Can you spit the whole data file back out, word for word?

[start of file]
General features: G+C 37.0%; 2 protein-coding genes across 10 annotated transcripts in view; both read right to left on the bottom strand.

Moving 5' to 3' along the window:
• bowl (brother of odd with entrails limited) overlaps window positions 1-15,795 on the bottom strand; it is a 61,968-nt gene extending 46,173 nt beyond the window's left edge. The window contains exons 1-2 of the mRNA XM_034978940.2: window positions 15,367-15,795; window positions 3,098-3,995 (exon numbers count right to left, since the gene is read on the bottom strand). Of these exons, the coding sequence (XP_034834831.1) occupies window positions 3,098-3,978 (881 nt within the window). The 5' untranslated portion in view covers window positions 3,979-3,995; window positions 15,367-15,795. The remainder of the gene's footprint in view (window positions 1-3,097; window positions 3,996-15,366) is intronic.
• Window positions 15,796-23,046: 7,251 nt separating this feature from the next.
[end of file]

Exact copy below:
General features: G+C 37.0%; 2 protein-coding genes across 10 annotated transcripts in view; both read right to left on the bottom strand.

Moving 5' to 3' along the window:
• bowl (brother of odd with entrails limited) overlaps window positions 1-15,795 on the bottom strand; it is a 61,968-nt gene extending 46,173 nt beyond the window's left edge. The window contains exons 1-2 of the mRNA XM_034978940.2: window positions 15,367-15,795; window positions 3,098-3,995 (exon numbers count right to left, since the gene is read on the bottom strand). Of these exons, the coding sequence (XP_034834831.1) occupies window positions 3,098-3,978 (881 nt within the window). The 5' untranslated portion in view covers window positions 3,979-3,995; window positions 15,367-15,795. The remainder of the gene's footprint in view (window positions 1-3,097; window positions 3,996-15,366) is intronic.
• Window positions 15,796-23,046: 7,251 nt separating this feature from the next.